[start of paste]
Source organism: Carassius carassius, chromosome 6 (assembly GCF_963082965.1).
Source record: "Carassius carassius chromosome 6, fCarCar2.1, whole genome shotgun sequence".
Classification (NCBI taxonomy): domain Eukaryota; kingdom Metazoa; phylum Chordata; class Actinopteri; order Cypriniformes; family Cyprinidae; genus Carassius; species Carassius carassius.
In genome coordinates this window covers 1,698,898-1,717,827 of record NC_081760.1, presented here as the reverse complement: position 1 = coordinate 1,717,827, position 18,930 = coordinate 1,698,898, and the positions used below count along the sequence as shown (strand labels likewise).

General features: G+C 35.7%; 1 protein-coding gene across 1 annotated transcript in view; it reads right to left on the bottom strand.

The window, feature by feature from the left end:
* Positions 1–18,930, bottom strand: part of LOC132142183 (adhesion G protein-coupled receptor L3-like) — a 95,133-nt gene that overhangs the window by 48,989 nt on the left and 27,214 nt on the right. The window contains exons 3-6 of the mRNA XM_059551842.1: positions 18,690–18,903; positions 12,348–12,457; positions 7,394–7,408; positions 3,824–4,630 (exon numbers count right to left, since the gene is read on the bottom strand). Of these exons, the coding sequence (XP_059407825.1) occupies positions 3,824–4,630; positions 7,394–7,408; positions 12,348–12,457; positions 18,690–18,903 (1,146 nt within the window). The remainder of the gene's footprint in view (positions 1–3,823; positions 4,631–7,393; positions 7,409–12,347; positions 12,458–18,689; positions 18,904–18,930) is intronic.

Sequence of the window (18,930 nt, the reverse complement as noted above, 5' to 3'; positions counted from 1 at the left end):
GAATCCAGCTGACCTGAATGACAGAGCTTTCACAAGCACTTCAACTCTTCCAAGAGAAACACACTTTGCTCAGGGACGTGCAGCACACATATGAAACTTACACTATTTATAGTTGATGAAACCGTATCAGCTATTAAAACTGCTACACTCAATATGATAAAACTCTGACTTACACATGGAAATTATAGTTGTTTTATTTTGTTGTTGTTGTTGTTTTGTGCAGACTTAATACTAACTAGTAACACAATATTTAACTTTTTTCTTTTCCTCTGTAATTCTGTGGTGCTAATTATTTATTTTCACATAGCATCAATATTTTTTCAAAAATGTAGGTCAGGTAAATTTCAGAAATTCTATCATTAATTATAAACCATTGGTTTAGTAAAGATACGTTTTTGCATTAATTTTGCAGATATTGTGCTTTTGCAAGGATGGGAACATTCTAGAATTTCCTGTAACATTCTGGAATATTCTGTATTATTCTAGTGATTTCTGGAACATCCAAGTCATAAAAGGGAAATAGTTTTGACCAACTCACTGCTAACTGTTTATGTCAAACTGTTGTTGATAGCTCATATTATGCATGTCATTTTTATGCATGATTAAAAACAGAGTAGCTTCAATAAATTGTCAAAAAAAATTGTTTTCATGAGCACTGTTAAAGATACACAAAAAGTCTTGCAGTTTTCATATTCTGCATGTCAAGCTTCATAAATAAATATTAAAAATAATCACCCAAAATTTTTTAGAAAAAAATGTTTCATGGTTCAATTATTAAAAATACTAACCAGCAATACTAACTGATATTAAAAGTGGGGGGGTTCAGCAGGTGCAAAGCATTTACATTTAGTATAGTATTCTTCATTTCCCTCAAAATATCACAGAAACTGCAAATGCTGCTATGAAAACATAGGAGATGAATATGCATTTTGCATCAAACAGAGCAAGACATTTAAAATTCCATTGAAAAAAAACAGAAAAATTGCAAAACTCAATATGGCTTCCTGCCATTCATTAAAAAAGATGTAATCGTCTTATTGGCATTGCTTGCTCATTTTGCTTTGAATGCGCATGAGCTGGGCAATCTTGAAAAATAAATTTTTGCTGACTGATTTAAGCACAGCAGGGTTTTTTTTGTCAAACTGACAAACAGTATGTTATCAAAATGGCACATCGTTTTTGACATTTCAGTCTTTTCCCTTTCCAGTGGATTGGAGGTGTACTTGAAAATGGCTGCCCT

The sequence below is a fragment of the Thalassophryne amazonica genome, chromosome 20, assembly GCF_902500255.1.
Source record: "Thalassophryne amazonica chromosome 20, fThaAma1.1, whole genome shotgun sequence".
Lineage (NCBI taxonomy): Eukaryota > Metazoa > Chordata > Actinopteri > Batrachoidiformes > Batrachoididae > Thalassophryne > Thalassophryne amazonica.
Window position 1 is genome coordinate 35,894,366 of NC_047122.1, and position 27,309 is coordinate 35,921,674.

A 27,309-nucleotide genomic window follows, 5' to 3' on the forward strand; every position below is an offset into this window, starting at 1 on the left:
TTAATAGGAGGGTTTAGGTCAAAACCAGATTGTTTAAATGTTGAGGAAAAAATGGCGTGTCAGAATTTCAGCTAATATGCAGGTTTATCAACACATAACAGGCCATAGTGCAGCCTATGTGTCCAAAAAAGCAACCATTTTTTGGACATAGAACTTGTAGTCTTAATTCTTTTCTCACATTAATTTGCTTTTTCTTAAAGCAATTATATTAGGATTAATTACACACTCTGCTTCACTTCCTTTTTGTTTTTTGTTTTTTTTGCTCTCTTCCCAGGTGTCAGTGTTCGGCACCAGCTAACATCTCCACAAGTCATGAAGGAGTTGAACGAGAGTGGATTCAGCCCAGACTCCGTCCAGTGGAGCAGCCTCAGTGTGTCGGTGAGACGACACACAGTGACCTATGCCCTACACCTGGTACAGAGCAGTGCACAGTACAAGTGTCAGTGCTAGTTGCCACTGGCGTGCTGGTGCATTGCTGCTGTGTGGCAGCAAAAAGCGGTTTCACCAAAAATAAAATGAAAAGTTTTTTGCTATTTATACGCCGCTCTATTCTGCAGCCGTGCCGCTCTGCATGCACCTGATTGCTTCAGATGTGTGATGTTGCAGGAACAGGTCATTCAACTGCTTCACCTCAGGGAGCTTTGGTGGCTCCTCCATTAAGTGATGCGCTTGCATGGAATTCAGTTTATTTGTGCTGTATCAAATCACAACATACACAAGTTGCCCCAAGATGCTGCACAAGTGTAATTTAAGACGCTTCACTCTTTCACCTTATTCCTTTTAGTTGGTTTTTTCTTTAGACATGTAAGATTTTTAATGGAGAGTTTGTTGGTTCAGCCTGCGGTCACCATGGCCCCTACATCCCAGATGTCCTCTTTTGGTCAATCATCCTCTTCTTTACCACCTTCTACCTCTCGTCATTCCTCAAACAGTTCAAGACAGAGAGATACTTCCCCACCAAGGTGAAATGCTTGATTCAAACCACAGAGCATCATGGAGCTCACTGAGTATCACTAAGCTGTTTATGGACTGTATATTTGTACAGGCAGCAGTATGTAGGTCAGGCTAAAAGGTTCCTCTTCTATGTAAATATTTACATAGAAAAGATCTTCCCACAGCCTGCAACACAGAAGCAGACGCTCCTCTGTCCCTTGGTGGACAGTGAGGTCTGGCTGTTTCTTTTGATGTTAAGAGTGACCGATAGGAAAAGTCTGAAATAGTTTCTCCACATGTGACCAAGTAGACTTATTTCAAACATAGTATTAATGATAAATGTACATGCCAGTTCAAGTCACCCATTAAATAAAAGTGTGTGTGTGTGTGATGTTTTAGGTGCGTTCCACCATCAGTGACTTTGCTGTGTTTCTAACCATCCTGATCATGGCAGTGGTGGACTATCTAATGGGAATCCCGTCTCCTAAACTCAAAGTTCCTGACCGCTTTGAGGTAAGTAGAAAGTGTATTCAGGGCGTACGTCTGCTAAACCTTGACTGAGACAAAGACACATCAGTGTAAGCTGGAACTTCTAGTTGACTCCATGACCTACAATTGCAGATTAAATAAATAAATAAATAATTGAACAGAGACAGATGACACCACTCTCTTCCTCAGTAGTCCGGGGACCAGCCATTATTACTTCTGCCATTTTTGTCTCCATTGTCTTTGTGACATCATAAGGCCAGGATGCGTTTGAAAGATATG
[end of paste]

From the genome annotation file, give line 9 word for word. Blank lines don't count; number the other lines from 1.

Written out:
GAATCCAGCTGACCTGAATGACAGAGCTTTCACAAGCACTTCAACTCTTCCAAGAGAAACACACTTTGCTCAGGGACGTGCAGCACACATATGAAACTTACACTATTTATAGTTGATGAAACCGTATCAGCTATTAAAACTGCTACACTCAATATGATAAAACTCTGACTTACACATGGAAATTATAGTTGTTTTATTTTGTTGTTGTTGTTGTTTTGTGCAGACTTAATACTAACTAGTAACACAATATTTAACTTTTTTCTTTTCCTCTGTAATTCTGTGGTGCTAATTATTTATTTTCACATAGCATCAATATTTTTTCAAAAATGTAGGTCAGGTAAATTTCAGAAATTCTATCATTAATTATAAACCATTGGTTTAGTAAAGATACGTTTTTGCATTAATTTTGCAGATATTGTGCTTTTGCAAGGATGGGAACATTCTAGAATTTCCTGTAACATTCTGGAATATTCTGTATTATTCTAGTGATTTCTGGAACATCCAAGTCATAAAAGGGAAATAGTTTTGACCAACTCACTGCTAACTGTTTATGTCAAACTGTTGTTGATAGCTCATATTATGCATGTCATTTTTATGCATGATTAAAAACAGAGTAGCTTCAATAAATTGTCAAAAAAAATTGTTTTCATGAGCACTGTTAAAGATACACAAAAAGTCTTGCAGTTTTCATATTCTGCATGTCAAGCTTCATAAATAAATATTAAAAATAATCACCCAAAATTTTTTAGAAAAAAATGTTTCATGGTTCAATTATTAAAAATACTAACCAGCAATACTAACTGATATTAAAAGTGGGGGGGTTCAGCAGGTGCAAAGCATTTACATTTAGTATAGTATTCTTCATTTCCCTCAAAATATCACAGAAACTGCAAATGCTGCTATGAAAACATAGGAGATGAATATGCATTTTGCATCAAACAGAGCAAGACATTTAAAATTCCATTGAAAAAAAACAGAAAAATTGCAAAACTCAATATGGCTTCCTGCCATTCATTAAAAAAGATGTAATCGTCTTATTGGCATTGCTTGCTCATTTTGCTTTGAATGCGCATGAGCTGGGCAATCTTGAAAAATAAATTTTTGCTGACTGATTTAAGCACAGCAGGGTTTTTTTTGTCAAACTGACAAACAGTATGTTATCAAAATGGCACATCGTTTTTGACATTTCAGTCTTTTCCCTTTCCAGTGGATTGGAGGTGTACTTGAAAATGGCTGCCCT